American History

Watergate

 

*Richard Nixon’s first term as president was amazingly successful.  His visit to China opened it to the rest of the world while his visit to the USSR began a period of détente that would last for the rest of the decade.  He ended the college deferment system, making the draft fairer by sending more middle-class white boys to war.  He began the process of Vietnamization, withdrawing American troops from Vietnam.  Had he not won re-election, he would probably be remembered as one of America’s greatest presidents.

 

*In 1972, however, Nixon won re-election by the widest margin (18 million votes) in American history.  He carried every state but Massachusetts and the District of Columbia (which had gained presidential electors through the XXIII Amendment in 1961).

 

*Nixon won by appealing to the silent majority of Americans who were disgusted by the free-loving, war-protesting, acid-dropping hippies and by the race riots in Detroit, Los Angeles, and elsewhere.  This helped him win the traditionally Democratic working-class vote.  He also won using a Southern Strategy, becoming the first Republican to win every Southern state (which he did partly be exploiting racial divisions—for example, he put less pressure on schools to desegregate).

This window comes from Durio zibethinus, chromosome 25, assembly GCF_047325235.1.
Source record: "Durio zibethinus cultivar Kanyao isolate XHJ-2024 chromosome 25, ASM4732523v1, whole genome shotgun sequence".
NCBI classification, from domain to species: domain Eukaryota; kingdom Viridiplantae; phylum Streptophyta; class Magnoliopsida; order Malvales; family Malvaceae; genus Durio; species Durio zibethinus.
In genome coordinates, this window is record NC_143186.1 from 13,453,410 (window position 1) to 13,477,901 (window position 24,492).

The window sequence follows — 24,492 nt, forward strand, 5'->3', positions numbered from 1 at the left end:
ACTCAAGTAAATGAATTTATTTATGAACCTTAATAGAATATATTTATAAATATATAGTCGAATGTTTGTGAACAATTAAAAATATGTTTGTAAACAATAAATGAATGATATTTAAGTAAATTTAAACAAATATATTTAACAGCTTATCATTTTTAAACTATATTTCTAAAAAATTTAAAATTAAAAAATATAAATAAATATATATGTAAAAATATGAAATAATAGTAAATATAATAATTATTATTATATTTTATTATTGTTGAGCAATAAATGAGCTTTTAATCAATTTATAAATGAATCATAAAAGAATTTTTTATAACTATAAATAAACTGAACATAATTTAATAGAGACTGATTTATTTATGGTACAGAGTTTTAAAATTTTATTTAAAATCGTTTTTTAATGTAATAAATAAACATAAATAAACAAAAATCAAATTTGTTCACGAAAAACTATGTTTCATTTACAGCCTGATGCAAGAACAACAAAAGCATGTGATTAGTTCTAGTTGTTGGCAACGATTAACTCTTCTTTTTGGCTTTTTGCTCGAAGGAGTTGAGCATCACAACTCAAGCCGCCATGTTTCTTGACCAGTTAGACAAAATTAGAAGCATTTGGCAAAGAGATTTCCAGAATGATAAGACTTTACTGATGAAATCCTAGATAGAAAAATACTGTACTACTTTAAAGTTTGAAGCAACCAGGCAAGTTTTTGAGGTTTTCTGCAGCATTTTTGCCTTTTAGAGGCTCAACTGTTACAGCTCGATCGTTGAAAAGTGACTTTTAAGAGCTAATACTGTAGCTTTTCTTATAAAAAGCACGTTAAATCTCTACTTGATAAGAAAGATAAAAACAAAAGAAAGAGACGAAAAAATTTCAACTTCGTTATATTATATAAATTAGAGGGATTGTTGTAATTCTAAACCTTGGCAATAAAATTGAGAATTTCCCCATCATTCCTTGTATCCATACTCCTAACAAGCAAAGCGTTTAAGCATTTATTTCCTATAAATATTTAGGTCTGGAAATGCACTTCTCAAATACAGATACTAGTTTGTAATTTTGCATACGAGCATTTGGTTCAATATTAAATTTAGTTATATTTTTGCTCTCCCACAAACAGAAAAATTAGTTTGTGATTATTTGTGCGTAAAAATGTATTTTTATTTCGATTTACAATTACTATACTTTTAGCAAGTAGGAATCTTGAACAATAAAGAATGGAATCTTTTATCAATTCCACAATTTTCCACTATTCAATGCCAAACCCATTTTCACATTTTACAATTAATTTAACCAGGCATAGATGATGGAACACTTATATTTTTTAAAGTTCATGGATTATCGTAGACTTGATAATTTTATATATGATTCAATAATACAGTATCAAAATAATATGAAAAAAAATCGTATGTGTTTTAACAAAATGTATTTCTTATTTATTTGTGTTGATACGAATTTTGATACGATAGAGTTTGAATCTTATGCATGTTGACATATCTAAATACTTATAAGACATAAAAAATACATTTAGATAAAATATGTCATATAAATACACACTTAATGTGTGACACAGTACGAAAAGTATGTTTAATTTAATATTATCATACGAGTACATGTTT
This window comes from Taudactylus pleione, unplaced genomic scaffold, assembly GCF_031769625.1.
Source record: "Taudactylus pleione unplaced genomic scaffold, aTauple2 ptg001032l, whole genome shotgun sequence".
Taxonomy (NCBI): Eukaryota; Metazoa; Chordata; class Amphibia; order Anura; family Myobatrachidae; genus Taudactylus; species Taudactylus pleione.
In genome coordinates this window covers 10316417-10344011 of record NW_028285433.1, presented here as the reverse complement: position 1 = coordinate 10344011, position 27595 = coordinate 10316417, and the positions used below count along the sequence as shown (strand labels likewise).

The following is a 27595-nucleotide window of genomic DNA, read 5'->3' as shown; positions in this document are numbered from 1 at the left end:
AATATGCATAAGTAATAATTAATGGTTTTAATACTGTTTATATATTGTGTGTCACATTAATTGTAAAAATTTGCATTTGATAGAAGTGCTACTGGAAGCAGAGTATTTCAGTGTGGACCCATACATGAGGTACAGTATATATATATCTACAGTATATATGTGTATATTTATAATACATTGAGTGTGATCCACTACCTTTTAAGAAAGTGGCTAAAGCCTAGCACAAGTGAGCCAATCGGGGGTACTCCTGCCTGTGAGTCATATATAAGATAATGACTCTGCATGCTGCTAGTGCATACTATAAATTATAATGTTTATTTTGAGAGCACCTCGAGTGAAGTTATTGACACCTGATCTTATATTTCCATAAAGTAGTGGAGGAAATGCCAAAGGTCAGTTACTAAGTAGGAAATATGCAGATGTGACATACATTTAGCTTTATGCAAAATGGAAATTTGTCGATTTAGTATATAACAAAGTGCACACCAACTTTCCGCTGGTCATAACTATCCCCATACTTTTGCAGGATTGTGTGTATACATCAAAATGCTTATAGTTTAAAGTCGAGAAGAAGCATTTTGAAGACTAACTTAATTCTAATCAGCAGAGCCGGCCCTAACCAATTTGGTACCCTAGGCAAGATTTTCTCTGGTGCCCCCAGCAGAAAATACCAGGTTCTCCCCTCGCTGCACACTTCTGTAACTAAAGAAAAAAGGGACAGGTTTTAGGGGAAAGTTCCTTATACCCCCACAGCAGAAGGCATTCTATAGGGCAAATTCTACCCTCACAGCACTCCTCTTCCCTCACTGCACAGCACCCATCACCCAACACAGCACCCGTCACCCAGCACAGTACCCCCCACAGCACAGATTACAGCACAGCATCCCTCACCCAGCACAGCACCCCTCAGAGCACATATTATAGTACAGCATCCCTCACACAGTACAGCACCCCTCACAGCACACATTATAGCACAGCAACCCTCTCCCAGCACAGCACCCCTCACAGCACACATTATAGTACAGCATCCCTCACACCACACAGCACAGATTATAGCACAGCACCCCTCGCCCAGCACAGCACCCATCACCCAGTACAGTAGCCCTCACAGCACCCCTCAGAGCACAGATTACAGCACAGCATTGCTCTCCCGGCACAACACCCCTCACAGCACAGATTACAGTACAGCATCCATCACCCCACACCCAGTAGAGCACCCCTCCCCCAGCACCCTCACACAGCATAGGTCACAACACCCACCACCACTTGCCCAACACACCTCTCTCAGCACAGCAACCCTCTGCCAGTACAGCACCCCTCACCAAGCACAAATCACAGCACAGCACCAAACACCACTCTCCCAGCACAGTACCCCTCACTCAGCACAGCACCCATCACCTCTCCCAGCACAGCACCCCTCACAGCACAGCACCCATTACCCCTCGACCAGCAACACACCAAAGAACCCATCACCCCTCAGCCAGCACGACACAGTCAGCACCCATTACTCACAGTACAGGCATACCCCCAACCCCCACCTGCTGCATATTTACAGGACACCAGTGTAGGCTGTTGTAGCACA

*Although did not support school desegregation—most famously by ending the policy of forced bussing, in which students were bussed across town to make sure there was a mix of races throughout each school district—he also created the Philadelphia Plan, which supported affirmative action in labour unions and among federal contractors.

 

*Nixon had problems, though.  Government spending on the Great Society and the Vietnam War put a lot of money into the economy, creating inflation.  However, high taxes to pay for this spending and competition from foreign imports (particularly in heavy industry like steel and automobile production) hurt American businesses, leading to a recession.  Typically during a depression or recession, prices go down, but in the late 1960s and throughout the 1970s, American experienced ‘stagflation,’ when the economy stagnated but prices inflated.